How to Stabilize High Frequency Trading?

Traders are already feeling the heat from the possible repercussions of the Volckers Rule. While the Volcker Rule struggles to stay alive amidst wave after wave of assaults from bank lobbyists, there is a new threat on the horizon for traders. SEC
Chairman Mary Schapiro is moving to impose fees on every single cancellation
executed on a buy or sell order. High-frequency trading has been under fire for quite some time and the May 6, 2010 “flash crash” did nothing to assuage the criticisms. On May 6, 2010 the Dow Jones fell almost 600 points in 5 minutes (almost nine percent) only to recover minutes later. This brief crash prompted the SEC to implement circuit breakers and ban stub quotes. For Schapiro, however, that is not enough, she wants to attack high-frequency trading at its core.

By levying fees on cancellation orders—which make up approximately 95-
98% of all trade orders—Schapiro hopes to induce trade that does depends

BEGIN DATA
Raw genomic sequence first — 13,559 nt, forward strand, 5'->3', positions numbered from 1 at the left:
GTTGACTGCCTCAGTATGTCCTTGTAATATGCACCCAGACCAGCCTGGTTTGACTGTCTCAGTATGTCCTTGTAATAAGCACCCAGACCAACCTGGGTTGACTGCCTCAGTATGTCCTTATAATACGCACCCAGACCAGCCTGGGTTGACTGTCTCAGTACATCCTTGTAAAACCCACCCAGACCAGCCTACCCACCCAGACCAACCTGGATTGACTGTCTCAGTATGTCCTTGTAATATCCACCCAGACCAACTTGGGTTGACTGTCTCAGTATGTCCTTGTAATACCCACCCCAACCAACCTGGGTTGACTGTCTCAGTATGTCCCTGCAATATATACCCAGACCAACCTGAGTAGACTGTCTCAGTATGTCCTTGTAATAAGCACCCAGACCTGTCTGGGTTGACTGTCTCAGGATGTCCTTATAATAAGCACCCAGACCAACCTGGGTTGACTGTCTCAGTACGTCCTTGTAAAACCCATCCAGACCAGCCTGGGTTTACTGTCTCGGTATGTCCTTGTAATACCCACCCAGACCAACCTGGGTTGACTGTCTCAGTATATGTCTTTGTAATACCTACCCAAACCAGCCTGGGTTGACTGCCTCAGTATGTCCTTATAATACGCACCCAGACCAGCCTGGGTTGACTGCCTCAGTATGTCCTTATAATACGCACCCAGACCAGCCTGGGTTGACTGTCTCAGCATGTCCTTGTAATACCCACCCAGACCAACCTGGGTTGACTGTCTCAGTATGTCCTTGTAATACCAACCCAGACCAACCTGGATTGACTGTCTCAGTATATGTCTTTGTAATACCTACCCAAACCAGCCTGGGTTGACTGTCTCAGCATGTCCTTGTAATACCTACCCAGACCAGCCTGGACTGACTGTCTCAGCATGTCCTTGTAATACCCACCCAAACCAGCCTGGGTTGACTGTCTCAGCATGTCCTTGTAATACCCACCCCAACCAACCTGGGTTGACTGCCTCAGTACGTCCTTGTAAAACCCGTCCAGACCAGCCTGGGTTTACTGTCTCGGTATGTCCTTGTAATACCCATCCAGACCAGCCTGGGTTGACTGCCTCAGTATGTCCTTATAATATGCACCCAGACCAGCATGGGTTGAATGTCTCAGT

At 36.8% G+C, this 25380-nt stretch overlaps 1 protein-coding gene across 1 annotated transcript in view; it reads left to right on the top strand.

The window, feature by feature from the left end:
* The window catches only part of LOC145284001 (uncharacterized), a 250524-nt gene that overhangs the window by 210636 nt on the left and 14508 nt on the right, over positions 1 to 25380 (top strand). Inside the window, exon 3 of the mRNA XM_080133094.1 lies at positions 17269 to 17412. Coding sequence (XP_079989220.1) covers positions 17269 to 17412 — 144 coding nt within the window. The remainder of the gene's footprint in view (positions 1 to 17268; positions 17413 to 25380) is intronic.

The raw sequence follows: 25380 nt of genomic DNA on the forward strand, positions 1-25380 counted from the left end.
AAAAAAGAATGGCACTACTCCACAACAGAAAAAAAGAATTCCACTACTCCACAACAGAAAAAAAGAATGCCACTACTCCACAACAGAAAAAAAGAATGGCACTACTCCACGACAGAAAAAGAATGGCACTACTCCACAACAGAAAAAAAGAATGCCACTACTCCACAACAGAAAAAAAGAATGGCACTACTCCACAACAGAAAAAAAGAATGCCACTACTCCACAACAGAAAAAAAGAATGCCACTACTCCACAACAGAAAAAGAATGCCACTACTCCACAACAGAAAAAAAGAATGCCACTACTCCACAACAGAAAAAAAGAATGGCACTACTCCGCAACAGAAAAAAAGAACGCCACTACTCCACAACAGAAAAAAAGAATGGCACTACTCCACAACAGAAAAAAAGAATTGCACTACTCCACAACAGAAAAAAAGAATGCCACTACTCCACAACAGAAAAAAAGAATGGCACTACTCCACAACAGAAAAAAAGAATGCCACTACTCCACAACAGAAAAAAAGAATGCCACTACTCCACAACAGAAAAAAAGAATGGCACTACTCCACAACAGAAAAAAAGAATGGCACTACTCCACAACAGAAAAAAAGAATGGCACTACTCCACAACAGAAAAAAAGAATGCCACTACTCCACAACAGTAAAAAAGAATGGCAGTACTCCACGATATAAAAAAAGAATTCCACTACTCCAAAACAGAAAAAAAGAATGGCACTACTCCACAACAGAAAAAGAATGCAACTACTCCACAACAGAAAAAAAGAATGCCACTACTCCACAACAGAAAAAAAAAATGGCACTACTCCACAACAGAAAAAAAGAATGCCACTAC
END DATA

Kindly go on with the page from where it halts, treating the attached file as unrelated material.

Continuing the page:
on “the fundamentals of the company that’s being traded” rather than “miniscule
aberrational price move[s].” High-frequency firms say that such regulation would
reduce liquidity in the market, which would drive up costs for borrowing and
acquiring capital. I think while that may be true, not all liquidity is created equal.

Where was this liquidity during the “flash crash”? It disappeared within five
minutes, setting off panic in the markets, which then drove equities even further
down. If anything, I believe it’s a great idea to regulate cancellation orders. It will
force traders to become more careful with their capital. And as Wall Street is apt
to do, they’ll find ways to make it more efficient, which will in return, bring the
liquidity that high-frequency firms fear losing. Hopefully, of a more stable nature.

Norman Bae


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